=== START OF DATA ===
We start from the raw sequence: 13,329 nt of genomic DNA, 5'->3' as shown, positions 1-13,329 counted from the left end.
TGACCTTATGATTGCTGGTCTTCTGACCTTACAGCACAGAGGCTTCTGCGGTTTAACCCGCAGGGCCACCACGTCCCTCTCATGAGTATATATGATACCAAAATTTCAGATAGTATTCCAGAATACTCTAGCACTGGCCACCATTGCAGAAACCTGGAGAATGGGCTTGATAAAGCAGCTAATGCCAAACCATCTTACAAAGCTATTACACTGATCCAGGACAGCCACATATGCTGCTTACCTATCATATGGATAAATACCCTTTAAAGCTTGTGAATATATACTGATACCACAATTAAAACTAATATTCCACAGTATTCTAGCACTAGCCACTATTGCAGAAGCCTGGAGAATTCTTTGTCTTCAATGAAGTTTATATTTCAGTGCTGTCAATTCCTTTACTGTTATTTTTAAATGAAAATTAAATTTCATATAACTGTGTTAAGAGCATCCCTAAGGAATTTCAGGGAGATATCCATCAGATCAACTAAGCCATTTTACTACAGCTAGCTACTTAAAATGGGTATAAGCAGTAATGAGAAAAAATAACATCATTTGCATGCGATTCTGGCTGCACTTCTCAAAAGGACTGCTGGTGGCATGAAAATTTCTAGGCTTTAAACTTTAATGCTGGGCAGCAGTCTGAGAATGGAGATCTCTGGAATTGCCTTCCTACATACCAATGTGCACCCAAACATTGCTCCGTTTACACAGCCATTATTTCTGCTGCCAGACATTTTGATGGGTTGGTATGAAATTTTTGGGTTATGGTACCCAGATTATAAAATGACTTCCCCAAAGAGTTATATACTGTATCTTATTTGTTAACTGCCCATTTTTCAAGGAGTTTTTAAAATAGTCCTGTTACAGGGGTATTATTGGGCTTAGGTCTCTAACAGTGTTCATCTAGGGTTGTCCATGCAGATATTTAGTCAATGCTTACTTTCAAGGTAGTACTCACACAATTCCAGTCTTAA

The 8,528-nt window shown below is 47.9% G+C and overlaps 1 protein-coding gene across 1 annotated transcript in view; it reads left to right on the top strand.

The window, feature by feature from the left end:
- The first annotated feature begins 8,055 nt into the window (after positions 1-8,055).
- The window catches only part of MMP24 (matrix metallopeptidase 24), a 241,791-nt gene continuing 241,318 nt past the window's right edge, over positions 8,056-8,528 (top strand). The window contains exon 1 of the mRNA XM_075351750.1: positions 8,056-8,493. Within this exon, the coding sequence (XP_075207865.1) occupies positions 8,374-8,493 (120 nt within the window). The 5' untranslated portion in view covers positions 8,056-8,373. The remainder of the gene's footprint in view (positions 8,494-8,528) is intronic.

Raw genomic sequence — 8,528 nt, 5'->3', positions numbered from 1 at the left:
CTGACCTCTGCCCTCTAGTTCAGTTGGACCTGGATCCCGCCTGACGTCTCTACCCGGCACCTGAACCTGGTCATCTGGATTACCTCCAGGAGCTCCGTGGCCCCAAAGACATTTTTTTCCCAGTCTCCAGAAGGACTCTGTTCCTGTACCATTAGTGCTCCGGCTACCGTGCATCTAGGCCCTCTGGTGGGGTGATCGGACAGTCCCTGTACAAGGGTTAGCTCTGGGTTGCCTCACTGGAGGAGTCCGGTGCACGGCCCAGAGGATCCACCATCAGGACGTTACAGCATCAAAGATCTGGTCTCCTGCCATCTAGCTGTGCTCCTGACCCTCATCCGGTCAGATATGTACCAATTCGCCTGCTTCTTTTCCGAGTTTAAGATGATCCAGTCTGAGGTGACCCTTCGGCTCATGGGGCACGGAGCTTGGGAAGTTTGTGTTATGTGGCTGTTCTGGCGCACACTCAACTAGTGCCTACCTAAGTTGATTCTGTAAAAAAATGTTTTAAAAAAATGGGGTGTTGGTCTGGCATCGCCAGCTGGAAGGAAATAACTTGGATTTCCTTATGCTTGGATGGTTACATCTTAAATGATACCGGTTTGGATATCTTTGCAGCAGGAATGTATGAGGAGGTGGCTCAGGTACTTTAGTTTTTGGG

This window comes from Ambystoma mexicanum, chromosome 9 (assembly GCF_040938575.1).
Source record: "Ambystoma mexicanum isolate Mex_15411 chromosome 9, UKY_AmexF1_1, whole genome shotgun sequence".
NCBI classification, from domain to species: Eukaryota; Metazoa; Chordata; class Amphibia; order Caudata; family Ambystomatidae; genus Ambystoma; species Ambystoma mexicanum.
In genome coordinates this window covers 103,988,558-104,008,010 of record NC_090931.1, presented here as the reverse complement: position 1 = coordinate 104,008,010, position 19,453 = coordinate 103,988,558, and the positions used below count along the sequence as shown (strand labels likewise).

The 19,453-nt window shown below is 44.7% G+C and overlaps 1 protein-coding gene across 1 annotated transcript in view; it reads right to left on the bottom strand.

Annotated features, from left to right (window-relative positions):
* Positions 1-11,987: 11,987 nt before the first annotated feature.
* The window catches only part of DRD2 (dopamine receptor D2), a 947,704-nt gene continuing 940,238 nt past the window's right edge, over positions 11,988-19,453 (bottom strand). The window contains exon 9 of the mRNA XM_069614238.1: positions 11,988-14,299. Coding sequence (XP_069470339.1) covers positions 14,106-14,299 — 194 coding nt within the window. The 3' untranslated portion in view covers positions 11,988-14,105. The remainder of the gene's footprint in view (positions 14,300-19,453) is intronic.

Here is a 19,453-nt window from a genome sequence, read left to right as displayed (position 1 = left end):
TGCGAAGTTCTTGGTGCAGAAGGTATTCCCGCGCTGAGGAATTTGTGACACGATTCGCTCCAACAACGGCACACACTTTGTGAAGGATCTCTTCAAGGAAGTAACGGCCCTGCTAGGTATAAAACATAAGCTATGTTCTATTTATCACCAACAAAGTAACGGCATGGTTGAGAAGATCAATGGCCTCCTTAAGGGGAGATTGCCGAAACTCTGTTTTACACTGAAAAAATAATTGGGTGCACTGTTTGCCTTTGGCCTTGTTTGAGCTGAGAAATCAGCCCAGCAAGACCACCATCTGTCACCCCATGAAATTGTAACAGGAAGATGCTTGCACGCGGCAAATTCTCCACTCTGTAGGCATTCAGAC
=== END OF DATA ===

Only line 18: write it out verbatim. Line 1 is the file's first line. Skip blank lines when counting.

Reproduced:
TGCGAAGTTCTTGGTGCAGAAGGTATTCCCGCGCTGAGGAATTTGTGACACGATTCGCTCCAACAACGGCACACACTTTGTGAAGGATCTCTTCAAGGAAGTAACGGCCCTGCTAGGTATAAAACATAAGCTATGTTCTATTTATCACCAACAAAGTAACGGCATGGTTGAGAAGATCAATGGCCTCCTTAAGGGGAGATTGCCGAAACTCTGTTTTACACTGAAAAAATAATTGGGTGCACTGTTTGCCTTTGGCCTTGTTTGAGCTGAGAAATCAGCCCAGCAAGACCACCATCTGTCACCCCATGAAATTGTAACAGGAAGATGCTTGCACGCGGCAAATTCTCCACTCTGTAGGCATTCAGAC